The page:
Last Hurrah! – Fall Veggie Gardening

Most people think that the only time to plant a vegetable garden is May. Those people are sorely mistaken. One of the most productive seasons in the garden is fall, and even early winter.

Squash Vine Borer

Nothing is more frustrating than seeing the almost-ready-to-produce zucchini plant collapse.  If the base of the plant is mushy and has holes, the most likely reason is the squash vine borer. The squash vine borer adult is a ½ inch long moth that doesn’t look or act like a moth. It has an orange abdomen…

Blossom End Rot of Vegetables

So your zucchini has these leathery brown areas on their blossom end?  What is this and what can a gardener do about it? Blossom end rot is confusing because it looks like it’s caused by a fungus.  It isn’t a fungus.  Instead it is a lack of calcium that is the cause.  Before you rush…

Japanese Beetles—They’re Colorful, They’re Hungry and They’re Here

The most important thing to understand about Japanese beetles is their feeding doesn’t kill trees, shrubs and flowers.  Granted, it isn’t fun to see the lacy leaves they’ve created, but pesticide management options require thought and planning before you set out for revenge. Systemic insecticides, for instance those containing the active ingredient imidacloprid, are taken…

Grasshoppers

They are cute.  They are little.  So what is the big deal if there are lots of grasshoppers?  These seemingly innocuous little guys and gals can be quite harmful to our landscape plants and vegetable gardens.  As grasshoppers grow, their appetites become larger, making the damage they do even more severe. Floating row covers and…

Herbicide Damage to Vegetable Plants

Twisting, curling, and cupping of leaves are often symptomatic of herbicide damage on vegetable plants. The culprits that most readily cause this type of damage include 2,4-D (used to kill broadleaf weeds in lawns and pastures), dicamba (lawn and crop broadleaf weeds) and picloram (pasture broadleaf weeds). These herbicides are plant growth regulators, killing weeds…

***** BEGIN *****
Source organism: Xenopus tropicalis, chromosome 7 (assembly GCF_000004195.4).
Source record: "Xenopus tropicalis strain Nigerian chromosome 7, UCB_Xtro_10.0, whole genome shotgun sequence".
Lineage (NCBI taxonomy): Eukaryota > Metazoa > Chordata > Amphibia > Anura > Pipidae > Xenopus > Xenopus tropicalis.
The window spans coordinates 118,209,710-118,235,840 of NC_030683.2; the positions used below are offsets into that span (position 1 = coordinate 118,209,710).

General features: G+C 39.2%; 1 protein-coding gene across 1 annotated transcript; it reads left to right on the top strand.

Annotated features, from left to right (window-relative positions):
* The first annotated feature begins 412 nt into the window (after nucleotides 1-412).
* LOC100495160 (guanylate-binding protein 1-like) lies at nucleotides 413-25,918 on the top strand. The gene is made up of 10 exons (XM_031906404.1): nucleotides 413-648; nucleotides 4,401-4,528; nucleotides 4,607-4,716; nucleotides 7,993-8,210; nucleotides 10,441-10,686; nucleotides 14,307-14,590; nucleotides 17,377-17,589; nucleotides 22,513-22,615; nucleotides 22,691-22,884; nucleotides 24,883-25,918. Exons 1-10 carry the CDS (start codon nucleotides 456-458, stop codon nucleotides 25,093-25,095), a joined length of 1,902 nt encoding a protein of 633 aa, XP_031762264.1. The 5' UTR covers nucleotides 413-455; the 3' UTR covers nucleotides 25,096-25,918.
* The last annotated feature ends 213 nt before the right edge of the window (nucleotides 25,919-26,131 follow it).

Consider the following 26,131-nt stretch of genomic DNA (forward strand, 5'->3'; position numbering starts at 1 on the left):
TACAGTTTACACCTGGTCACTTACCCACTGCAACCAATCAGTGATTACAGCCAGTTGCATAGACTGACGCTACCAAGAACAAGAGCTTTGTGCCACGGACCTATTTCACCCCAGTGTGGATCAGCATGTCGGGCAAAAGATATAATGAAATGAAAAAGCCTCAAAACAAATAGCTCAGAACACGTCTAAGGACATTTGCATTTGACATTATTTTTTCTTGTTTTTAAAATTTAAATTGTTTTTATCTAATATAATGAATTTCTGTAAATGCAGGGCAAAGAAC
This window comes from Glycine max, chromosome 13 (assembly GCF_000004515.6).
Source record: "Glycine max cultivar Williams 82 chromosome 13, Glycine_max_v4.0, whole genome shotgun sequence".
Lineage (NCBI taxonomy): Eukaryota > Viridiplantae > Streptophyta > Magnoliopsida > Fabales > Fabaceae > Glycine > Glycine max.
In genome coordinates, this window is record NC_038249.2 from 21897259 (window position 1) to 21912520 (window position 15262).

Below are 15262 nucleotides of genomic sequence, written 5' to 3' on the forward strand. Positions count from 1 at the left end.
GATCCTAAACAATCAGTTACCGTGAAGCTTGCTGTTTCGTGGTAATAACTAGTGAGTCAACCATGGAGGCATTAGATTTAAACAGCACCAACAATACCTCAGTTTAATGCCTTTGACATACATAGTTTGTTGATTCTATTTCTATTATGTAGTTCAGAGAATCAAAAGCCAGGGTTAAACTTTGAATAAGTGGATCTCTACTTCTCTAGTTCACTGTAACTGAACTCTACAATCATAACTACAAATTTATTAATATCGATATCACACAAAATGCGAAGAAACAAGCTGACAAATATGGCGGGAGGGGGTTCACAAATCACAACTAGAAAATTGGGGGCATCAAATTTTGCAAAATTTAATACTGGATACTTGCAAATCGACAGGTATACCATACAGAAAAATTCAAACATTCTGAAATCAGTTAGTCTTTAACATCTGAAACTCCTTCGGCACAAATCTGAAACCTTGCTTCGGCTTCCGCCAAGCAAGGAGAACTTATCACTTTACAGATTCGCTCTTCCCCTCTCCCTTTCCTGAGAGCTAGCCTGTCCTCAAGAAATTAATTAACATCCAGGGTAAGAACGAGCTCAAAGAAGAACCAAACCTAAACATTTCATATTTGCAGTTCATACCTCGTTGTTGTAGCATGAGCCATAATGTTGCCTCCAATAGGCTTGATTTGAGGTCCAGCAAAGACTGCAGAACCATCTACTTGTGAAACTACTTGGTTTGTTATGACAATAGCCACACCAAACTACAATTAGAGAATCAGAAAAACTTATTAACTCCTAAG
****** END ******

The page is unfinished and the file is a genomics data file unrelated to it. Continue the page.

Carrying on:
Leaf Scorch

Leaf scorch, also called sunscald, is the bronzing of leaf surfaces and crisping of leaf edges.  Even plants that are well-adapted to our climate can be scorched.  Plants have amazing resiliency, especially when Mother Nature eases them into changing seasons.  But taking into consideration a spring like this one—cold and rainy—then an abrupt change to…

Early Summer Stress

What happened to spring?  We know that Southeast Nebraska and Southwest Iowa can have some challenging weather to contend with, but this caught us all off guard.  We are getting calls asking how this will affect our landscape plants and what can be done to mitigate damage.  We experienced record heat over Memorial Day that…

Pollinators and their Health

One third of our food supply exists because a pollinator moved pollen from one flower to another. Their quest for nectar and pollen means we reap the benefits by harvesting fruits, vegetables, and legumes. Despite the necessity of pollinators for a reliable food supply for humans, pollinator habitat is in jeopardy because of reduced food…

The Hard Truth about Rocks at the Bottom of Planting Containers

As we get our containers ready for planting our amazing annuals or that coveted tomato plant, conventional “wisdom” dictates we must first add an inch or so of gravel.  Problematic? You bet! Rocks in the bottom of containers do not contribute to better draining soils and healthier plants.  Instead, plant roots encounter saturated soils that…